LUANDA, Angola — In Africa, some Roman Catholic priests have children and nuns counsel patients to use condoms against the scourge of AIDS. Faithful consult traditional medicine men even though the church condemns it as witchcraft.
As Pope Benedict XVI makes his first pilgrimage to the continent this week, the church faces enormous challenges. Yet the number of Catholics has ballooned in the last century from fewer than 2 million to nearly 140 million — making it the most fertile ground in the world for Catholicism.
Africa also is producing priests at a higher rate than anyone else, with ordinations rising by nearly 30 percent in 2007, the Vatican reported last month.
The pope arrives in Angola on Friday to pay tribute where Portuguese missionaries baptized the first Catholic convert in Africa in 1491. Benedict said he was traveling to Africa in hopes of inspiring faithful to work for social justice and fight the hunger and disease that afflict millions on the continent.
But since stepping off the papal plane on Tuesday, attention has focused on the Vatican's refusal to advocate condoms to help stop the spread of AIDS. Three-quarters of all AIDS deaths worldwide in 2007 were in sub-Saharan Africa, where some 22 million people are infected with HIV, according to UNAIDS.
Luzia Gaspar, a Catholic and nurse for 31 years who helps train traditional midwives outside Luanda, prays that the pope will reconsider.
Condom views 'dangerous'
"It's very dangerous. If we do not counsel people to use condoms we are condemning them to almost certain death," Gaspar said.
This dissident view is reflected throughout the Catholic church in Africa, including in the hierarchy. Some think how it is resolved could be the key to controlling AIDS in Africa, and to the continued credibility of the church.
A group of 14 South African nuns who work with AIDS victims formed Sisters for Justice to protest the ban on condoms. And the bishops of southern Africa years ago declared condoms should be used by married couples if one spouse is infected with the AIDS virus.
South African Bishop Kevin Dowling, who says he is sick to the heart of seeing dying women with emaciated babies among victims, goes further. When people choose not to follow the church teachings, he says, "they should use a condom in order to prevent the transmission of potential death to another."
In his first public pronouncement on condom use, Benedict gave no quarter. "You can't resolve it (the AIDS crisis) with the distribution of condoms. On the contrary, it increases the problem" by promoting promiscuity, he told reporters on his chartered jet as he headed from Rome to Africa.
Told about that, Gaspar, the nurse, said: "I pray for God and for the pope that this doctrine must change."
Many priests in Africa are also ignoring the church ruling on celibacy, a paradox amid African cultures that consider men boys and unworthy of respect until they father a child.
"Priests having affairs is rampant in the church" in South Africa, says Velesiwe Mkwanazi, a former Catholic lay leader who co-founded Women Ordination South Africa and who knows two priests with children.
"Parishioners blame women, say we seduce the priests, but we are brought up to respect and honor men, and women can't say no to a priest who is held up to us as a fount of knowledge in daily communication with God," she said.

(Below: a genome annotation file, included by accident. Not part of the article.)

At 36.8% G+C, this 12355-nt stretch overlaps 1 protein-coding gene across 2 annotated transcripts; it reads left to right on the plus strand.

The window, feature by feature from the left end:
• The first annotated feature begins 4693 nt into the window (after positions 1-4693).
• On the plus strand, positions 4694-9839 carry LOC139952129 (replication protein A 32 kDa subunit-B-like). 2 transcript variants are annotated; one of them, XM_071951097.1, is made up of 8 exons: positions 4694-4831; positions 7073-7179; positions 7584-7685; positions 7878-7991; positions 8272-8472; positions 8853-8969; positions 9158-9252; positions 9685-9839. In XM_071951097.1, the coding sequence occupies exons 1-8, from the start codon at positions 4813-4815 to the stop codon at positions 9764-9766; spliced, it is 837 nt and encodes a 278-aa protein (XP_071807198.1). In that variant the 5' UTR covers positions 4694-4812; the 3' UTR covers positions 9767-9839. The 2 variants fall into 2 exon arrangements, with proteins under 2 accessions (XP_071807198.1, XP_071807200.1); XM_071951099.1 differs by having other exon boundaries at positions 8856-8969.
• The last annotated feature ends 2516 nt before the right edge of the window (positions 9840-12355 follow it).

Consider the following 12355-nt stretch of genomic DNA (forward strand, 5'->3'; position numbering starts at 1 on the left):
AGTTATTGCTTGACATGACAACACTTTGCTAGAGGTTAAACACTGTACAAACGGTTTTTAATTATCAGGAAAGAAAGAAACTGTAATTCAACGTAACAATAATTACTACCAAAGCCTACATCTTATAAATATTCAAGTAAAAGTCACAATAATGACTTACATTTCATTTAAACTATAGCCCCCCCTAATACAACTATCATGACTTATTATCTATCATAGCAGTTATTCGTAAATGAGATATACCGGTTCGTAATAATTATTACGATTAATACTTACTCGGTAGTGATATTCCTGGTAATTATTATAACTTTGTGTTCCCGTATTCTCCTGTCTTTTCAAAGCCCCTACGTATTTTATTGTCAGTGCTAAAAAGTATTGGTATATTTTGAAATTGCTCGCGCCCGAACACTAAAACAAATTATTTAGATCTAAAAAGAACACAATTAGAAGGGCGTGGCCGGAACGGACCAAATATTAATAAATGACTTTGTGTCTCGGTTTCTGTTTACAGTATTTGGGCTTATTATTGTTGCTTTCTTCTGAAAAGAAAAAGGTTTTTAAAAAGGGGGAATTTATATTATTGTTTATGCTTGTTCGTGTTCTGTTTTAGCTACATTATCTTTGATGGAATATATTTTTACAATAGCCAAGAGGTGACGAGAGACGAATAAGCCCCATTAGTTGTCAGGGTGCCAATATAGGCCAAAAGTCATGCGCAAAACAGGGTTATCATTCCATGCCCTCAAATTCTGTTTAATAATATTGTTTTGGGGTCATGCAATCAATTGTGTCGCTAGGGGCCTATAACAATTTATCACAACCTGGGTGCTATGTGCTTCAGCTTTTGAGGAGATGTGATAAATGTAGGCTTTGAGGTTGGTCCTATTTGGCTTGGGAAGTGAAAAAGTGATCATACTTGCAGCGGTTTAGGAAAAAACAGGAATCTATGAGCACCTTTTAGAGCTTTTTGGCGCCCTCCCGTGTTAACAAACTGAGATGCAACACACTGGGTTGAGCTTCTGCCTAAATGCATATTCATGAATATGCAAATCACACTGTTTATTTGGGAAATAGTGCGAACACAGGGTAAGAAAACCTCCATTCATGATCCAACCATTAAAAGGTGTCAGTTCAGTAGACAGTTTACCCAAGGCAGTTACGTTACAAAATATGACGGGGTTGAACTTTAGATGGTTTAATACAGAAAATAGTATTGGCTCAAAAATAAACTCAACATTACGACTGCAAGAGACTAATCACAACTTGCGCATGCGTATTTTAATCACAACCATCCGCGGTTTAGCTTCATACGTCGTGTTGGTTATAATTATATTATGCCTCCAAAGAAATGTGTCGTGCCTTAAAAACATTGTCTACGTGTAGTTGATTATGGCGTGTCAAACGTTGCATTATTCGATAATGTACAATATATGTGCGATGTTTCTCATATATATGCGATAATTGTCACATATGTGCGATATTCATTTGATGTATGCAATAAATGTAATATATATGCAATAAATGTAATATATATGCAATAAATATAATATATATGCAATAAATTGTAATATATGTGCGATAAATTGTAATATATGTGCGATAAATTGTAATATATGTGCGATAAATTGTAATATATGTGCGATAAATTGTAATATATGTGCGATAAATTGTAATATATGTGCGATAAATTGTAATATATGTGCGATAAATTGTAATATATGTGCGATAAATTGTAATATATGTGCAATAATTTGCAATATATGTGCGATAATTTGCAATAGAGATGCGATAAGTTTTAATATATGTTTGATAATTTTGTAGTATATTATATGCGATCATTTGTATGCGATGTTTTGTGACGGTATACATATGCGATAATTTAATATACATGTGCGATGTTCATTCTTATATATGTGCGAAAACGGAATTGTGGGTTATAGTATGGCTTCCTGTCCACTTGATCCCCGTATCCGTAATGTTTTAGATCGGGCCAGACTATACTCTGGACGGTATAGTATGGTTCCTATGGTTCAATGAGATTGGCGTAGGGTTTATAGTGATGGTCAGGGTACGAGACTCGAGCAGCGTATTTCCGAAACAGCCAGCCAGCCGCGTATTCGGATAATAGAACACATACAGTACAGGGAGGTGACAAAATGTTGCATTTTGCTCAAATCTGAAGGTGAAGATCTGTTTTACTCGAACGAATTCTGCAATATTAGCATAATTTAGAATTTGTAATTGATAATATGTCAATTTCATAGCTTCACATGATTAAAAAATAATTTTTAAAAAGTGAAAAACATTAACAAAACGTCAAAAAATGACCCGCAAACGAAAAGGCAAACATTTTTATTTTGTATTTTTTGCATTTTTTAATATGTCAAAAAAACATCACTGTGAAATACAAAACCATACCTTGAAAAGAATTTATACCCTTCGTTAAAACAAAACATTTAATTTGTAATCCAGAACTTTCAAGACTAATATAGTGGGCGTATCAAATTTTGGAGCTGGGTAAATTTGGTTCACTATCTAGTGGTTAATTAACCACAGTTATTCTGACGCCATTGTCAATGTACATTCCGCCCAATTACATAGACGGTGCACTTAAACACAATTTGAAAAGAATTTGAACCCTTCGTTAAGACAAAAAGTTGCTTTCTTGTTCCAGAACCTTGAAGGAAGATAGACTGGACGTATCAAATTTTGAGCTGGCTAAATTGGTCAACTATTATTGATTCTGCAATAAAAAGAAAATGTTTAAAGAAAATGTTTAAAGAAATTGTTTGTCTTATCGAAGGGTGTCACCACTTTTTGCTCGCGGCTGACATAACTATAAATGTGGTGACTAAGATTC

Dina Cormick, a co-founder with Mkwanazi, says priests who are found out are sent on retreats or moved to other parishes while nuns caught having affairs with priests are forced to leave their order.
The Rev. Rodney Moss, the head of St. Augustine College, South Africa's only Catholic university, would say only that "a lot more effort is being put into dealing with problems of sexuality in seminaries. When I was a seminarian it was hardly addressed but now there is quite a lot said about it."
Simangaliso Mkhatshwa, a priest who is also a leading member of South Africa's governing African National Congress, said "it's an issue that needs to be more openly discussed among lay people, priests among themselves, the bishops in this country but also internationally because some of these policies probably were designed for a particular era and it does happen from time to time we have to ask whether some of these policies are still relevant."
Others, though, believe the Catholic church needs to go further.
"If we want to stop the scandal of priestly children then we must change the thinking," said Mike Auret, who was head of Zimbabwe's Catholic Bishops' Conference for more than 20 years. "Lay Catholic leaders have been talking about marriage for priests for years."
Priest in affair scandal
In one scandal, Zimbabwean Archbishop Pius Ncube confessed to having an affair with a married parishioner and stepped down in 2007 after state media broadcast images purporting to show him undressing and naked in his bedroom with a woman.
The Vatican said Ncube's resignation had been accepted under a church law that says a bishop should retire if he is ill or if "some other grave reason" makes him unsuitable for office. The statement did not address the affair accusations. Ncube now is working in a rural parish.
The scandal ended his pivotal role as a lonely voice condemning President Robert Mugabe, a Catholic accused of making destitute the once-rich nation and its population. Auret appealed to the Vatican to excommunicate Mugabe, but never got a response.
On Wednesday in Cameroon, Benedict urged the country's bishops to defend the traditional African family from the dangers of modernity and secularization.
But Mkhatshwa, the South African priest, is more concerned about the pope addressing "training the clergy to minister to the people of today ... to really be getting actively involved in issues of poverty, unemployment, disease, economic and political justice."
Copyright 2009 The Associated Press. All rights reserved. This material may not be published, broadcast, rewritten or redistributed.